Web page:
You don’t need to be up on your poly acronyms to enjoy this heart-ful, funny, and open show about Kate Robards’ journey into and out of a polyamorous marriage. Robards’ warm and friendly personality is evident from the moment she greets audience members in person before hopping onto the stage to share her truth. Her single mother from rural Texas advised her from a young age, “Marry rich” (don’t worry, I think all mothers do this), and Robards manages to do exactly that. Only, as she discovers, sometimes marrying rich is less about money and more about the unexpected education one receives about oneself.
Robards and her boyfriend turned new husband want to live a big life, one in which they do adventuresome and extraordinary things. This manifests itself in their sexuality. Starting initially with dirty talk and chat, they move towards creating online profiles with the hopes of a threesome. When the initial threesome fails to manifest, the two end up separated early-on in the marriage as Robards’ husband lives in New York while Robards attends graduate school in California for a writing degree. The vaguely kinky duo soon find partners of their own and with it come all the problems associated with the newly polyamorous: what are we doing? how do you address feelings of jealousy and competition? how do you tell your friends and family, especially when they don’t understand?
Robards addresses all of these questions with anecdotes and stories so seamlessly that the audience themselves is brought along through her education into the experience. Acronyms and terms are dropped — NRE (new relationship energy), OPP (one penis policy), primary partner, metamour, etc. The Bible of the polyamorous, The Ethical Slut, is given its due recognition. The basics that allow for sustainable and healthy polyamorous relationships are mentioned — “The only rule is that you set the rules.” And, perhaps most important the audience quickly grasps that polyamory is not just about sex but about the abundance of love. The normalizing of what for many is a taboo or just foreign experience is commendable and handled deftly.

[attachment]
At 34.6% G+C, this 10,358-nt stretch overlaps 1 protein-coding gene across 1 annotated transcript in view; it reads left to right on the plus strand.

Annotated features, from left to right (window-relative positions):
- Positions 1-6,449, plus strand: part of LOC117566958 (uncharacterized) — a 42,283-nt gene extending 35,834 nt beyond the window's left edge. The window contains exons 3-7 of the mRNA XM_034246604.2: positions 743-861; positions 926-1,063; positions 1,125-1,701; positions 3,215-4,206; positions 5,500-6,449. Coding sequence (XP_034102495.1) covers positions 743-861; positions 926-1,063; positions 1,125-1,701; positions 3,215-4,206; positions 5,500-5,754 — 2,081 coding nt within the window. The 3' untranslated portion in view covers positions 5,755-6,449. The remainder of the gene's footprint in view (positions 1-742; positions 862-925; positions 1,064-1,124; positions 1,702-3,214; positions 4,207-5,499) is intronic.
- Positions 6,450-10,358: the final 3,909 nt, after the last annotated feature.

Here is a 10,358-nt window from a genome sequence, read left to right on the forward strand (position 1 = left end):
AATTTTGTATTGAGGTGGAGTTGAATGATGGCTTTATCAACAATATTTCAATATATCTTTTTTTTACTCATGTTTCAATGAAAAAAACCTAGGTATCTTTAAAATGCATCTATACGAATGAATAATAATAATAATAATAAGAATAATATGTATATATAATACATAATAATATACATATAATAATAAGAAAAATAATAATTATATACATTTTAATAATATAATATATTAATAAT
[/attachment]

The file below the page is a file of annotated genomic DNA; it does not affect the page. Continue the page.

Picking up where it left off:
Where the show really gets its guts, though, is the tension Robards has as someone of less material means married to one who has abundant means. When the relationship runs into problems, she is all too aware of what she loses if she leaves. She parallels her own story with that of her closest friend from growing up, who also landed in New York as a model, and is in a far less healthy relationship. As the two stories proximate and then separate, Robards boldly begins to see herself as she is as an individual, as a member of a couple undergoing a difficult stretch, and as part of a polyamorous triad. It’s an emotional reckoning and she’s not afraid to share the difficult and less appealing side of herself.
On the whole, this show was so charming and funny that it’s hard to have any gripes. But, some of the vignettes and monologues that compose the show either skip ahead in time or reference things never quite covered. Audience members can fill in the blanks and keep up, but there has to be a more obvious way to mark these transitions. It’s a very minor, minor complaint about an excellent show with an important story to tell. Don’t miss it.